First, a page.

And if Anderson got tossed from the game, surely Ralph Houk, 90, and Bobby Bragan, 92, could step in for a few innings. Joe L. Brown, 91, the Pirates' crafty general manager, could work the front office. He would have Feller and workhorse Hall of Famer Robin Roberts, 83, on the mound, with Mike Cuellar, Bob Shaw, Billy Loes, Jim Bibby and Jose Lima completing the staff.
Ron Santo, 70, clicking his heels and with Cubs fans cheering, would be set at third base and joined in the infield by Gil McDougald and Walt Dropo. Phil Cavarretta, 94, the 1945 National League MVP who led the Cubs to their last World Series appearance, could split time between first base and the outfield. Willie Davis, 69, would be fast enough to cover the rest of the outfield by himself.
Umpires John Kibler and Satch Davidson could work the plate and bases. Up in the booth, Bob Sheppard, 99, would announce the players with magisterial authority. Ernie Harwell — his Southern lilt proclaiming a home run "looong gone!" — and Dave Niehaus would share the broadcasting. And maybe Bill Shannon would take care of the official scoring while Maury Allen wrote it all up for the next day's paper.
Football was thrown for two big losses with the deaths of George Blanda and Don Meredith. Long before Brett Favre was the measure of true grit, there was Blanda. He died at 83 after a career in which the quarterback-kicker played 26 seasons, longer than anyone in pro football. He retired a month shy of 49 before the 1976 season, spending most of his time with the Bears and Raiders.
"He was the best competitor and clutchest player that I ever coached, and I don't know if there was anyone better that anyone else coached," John Madden said.
Meredith, for a generation of fans, was the aw-shucks foil to Howard Cosell in the "Monday Night Football" booth who broke into song when a game was over. But he also quarterbacked the Cowboys from 1960-68, nearly taking the winless expansion team to an NFL title. He was 31 when he retired and 72 when he died.
Also gone were Ron Kramer, 75 who caught two touchdown passes in Green Bay's 1961 NFL championship victory; Jack Tatum, 61, the Raiders' punishing safety whose hit in a 1978 exhibition game paralyzed Darryl Stingley; Tom Brookshier, 78, a star defensive back on the Eagles' 1960 championship team; Don Coryell, 85, the coach whose Air Coryell offense produced some of the NFL's most inventive passing attacks; and Merlin Olsen, 69, a member of the Los Angeles Rams' "Fearsome Foursome" who went on to a TV career in football and the show "Little House on the Prairie."
Basketball, too, was hit hard.
Maurice Lucas, the fierce power forward who helped lead Portland to the 1977 NBA title, died of bladder cancer at 58.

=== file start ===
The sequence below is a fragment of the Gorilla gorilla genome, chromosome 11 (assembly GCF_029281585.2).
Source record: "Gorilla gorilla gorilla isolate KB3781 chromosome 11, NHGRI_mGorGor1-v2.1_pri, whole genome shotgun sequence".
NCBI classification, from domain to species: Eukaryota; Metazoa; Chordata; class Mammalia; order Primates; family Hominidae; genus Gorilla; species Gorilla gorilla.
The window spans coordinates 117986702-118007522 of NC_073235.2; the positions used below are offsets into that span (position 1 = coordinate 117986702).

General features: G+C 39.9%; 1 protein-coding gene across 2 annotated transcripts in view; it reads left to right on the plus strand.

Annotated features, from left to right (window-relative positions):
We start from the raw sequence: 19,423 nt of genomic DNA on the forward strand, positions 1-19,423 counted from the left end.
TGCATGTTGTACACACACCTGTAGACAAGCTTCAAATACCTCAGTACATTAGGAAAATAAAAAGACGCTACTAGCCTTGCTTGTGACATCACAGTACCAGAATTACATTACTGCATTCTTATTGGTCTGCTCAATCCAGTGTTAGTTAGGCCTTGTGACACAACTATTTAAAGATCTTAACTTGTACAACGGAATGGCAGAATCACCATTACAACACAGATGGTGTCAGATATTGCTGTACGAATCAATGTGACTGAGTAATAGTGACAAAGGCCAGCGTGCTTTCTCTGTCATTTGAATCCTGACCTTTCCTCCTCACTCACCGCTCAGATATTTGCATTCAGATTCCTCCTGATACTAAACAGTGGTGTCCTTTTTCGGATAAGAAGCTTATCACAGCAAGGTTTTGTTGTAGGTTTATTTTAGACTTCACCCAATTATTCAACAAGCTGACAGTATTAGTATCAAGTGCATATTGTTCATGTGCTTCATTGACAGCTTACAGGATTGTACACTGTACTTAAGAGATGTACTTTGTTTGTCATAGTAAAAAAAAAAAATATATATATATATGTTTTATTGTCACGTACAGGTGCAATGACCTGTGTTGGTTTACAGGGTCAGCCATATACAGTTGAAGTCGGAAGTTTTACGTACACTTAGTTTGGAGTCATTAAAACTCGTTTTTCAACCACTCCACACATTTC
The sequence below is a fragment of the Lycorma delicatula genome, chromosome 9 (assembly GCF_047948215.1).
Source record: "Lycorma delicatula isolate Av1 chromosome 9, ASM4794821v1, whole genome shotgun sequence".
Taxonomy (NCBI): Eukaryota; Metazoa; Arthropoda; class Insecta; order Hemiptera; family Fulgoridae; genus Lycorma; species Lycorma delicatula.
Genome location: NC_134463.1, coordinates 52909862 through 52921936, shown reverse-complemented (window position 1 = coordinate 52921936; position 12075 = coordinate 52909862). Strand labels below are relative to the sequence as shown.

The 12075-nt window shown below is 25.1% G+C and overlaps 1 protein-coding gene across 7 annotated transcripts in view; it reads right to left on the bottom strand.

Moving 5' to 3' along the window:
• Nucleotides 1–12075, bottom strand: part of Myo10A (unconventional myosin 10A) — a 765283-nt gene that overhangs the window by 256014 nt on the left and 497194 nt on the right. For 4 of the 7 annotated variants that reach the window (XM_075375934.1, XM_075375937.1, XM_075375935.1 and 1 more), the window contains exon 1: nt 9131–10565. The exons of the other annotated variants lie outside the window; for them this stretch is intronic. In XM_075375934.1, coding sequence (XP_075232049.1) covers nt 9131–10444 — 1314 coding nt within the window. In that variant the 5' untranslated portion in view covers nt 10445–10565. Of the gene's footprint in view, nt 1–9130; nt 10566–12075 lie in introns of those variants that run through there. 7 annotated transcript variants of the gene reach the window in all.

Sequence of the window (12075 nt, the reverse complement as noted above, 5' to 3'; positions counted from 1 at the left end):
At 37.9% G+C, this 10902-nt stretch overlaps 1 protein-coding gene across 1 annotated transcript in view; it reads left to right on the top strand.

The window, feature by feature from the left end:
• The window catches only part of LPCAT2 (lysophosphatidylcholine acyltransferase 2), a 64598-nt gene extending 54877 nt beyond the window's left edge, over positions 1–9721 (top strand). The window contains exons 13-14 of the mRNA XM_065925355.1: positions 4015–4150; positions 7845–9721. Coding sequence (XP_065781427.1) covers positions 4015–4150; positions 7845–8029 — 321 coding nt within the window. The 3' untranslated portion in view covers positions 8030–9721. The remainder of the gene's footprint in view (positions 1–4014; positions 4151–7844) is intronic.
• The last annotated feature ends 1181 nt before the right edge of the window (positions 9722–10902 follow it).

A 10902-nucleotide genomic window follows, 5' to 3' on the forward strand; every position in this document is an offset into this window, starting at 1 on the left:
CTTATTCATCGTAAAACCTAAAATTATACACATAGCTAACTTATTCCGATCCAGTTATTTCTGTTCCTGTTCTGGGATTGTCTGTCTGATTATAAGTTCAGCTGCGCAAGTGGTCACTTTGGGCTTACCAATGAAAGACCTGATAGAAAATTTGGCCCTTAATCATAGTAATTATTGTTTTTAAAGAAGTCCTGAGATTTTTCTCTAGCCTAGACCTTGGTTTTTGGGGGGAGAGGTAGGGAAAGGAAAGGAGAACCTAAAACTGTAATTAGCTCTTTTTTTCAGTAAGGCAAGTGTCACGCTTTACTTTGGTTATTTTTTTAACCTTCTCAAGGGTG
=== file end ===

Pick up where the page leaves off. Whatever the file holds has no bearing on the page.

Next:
"He battled his illness like the warrior he was on the basketball court," Trail Blazers coach Nate McMillan said.
Manute Bol, a lithe 7-foot-7 shot-blocker who dedicated himself to humanitarian work in Sudan, died at 47. Larry Siegfried, who won five NBA titles in seven years with the Celtics and helped Ohio State in 1960 to its only championship, was 71. A couple of Knicks stars from the 1950s — Carl Braun and Dick McGuire — died a week apart.
Quintin Dailey, his immense talent overshadowed by a sexual assault conviction in college at San Francisco and drug problems in the NBA, was 49. Also gone are longtime Warriors owner Franklin Mieuli, 89, and two coaches — the Lakers' Fred Schaus, 84; Marquette's Hank Raymonds, 86.
Juan Antonio Samaranch, a former ambassador who spent 21 years as the IOC's president, died at 89. He presided over an era in which boycotts, professionalism, expansion and corruption became part of the Olympic fabric.
"He got us from being in the remnants of the 19th century and got us into the 21st century," IOC member Dick Pound said.
Nodar Kumaritashvili never got to see 89, not even close. The luger from the former Soviet republic of Georgia died at 21 at the Vancouver Olympics on the day the flame was lighted. He was killed during practice, going almost 90 mph on a track some thought too fast. IOC president Jacques Rogge said the death "clearly casts a shadow over these games."
Also dying way too young was Yeardley Love, a 22-year-old lacrosse player at Virginia who was found beaten to death in her apartment. George Huguely, a men's lacrosse player at Virginia, was charged with murder. Not long afterward, a rival team handed the Virginia women pins with an angel carrying a lacrosse stick.
The LPGA's Erica Blasberg was found with a plastic bag over her head at her Nevada home. The coroner ruled the 25-year-old woman's death a suicide.
Auto racing will now be without Jim Hunter, a NASCAR executive who spent parts of six decades in the industry. He was 71 and had a hand in most major decisions during the sport's boom years.